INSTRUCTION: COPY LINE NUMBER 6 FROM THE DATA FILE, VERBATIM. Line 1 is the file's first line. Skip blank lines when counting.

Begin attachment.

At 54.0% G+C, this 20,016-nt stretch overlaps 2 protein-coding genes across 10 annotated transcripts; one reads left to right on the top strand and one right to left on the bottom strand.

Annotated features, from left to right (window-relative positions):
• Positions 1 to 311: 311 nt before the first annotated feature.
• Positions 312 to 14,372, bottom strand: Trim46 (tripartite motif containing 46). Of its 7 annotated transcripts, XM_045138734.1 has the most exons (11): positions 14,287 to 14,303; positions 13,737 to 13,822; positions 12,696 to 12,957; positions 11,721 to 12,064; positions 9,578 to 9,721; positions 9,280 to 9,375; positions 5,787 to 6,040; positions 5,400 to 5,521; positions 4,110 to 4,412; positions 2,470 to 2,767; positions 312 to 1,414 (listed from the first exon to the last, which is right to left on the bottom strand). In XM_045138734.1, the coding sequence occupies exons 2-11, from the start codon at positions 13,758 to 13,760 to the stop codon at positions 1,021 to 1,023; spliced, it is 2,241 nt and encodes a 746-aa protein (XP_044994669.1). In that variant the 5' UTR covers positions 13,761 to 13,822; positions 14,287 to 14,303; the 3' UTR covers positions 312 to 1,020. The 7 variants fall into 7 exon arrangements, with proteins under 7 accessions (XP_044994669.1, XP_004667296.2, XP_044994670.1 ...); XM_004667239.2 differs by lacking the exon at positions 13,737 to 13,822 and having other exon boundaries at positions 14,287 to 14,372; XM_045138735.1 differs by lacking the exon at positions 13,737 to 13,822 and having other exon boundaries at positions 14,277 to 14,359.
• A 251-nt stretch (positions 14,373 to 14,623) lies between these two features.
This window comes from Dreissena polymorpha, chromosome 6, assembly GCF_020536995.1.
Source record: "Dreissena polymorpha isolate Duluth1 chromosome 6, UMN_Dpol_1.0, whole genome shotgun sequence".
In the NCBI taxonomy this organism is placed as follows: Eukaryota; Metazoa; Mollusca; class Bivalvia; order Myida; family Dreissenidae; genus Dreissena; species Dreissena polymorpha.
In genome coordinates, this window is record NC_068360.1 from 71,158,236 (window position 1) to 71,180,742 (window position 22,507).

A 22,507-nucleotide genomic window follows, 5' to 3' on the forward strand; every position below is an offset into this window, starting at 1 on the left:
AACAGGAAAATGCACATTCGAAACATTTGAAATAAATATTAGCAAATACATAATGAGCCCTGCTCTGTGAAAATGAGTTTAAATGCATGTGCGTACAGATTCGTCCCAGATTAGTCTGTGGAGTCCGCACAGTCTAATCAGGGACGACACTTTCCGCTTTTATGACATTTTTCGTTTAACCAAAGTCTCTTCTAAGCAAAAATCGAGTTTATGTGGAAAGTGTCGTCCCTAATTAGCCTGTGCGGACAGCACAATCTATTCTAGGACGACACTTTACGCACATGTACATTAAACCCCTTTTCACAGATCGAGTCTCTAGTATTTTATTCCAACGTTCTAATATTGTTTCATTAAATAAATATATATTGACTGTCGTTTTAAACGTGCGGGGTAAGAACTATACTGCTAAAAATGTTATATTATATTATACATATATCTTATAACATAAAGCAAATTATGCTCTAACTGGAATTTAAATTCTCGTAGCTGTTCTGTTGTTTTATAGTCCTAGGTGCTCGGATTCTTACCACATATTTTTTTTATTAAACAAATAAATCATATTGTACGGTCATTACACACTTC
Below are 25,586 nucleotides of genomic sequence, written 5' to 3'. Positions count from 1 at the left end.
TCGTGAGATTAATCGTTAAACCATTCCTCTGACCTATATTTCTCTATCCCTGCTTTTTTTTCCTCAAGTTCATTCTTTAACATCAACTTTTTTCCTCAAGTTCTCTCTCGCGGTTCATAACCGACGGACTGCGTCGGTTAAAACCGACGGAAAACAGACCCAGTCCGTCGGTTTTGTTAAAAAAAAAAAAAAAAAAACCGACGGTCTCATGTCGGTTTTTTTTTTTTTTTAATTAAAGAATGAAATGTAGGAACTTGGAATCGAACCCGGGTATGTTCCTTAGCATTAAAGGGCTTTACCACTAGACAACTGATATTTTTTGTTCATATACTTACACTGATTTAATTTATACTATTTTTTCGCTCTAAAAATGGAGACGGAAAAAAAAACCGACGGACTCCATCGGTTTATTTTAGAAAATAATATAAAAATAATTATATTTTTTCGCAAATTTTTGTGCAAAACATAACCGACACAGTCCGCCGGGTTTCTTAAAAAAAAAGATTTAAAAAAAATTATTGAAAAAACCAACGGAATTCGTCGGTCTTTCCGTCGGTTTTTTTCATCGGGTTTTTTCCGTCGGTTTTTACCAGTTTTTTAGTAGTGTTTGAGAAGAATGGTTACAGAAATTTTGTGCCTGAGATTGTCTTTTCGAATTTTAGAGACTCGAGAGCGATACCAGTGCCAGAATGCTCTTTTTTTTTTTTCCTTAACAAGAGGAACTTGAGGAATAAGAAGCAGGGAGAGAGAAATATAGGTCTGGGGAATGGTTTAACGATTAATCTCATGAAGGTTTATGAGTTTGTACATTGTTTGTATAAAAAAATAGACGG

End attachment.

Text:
This window comes from Dreissena polymorpha, chromosome 6, assembly GCF_020536995.1.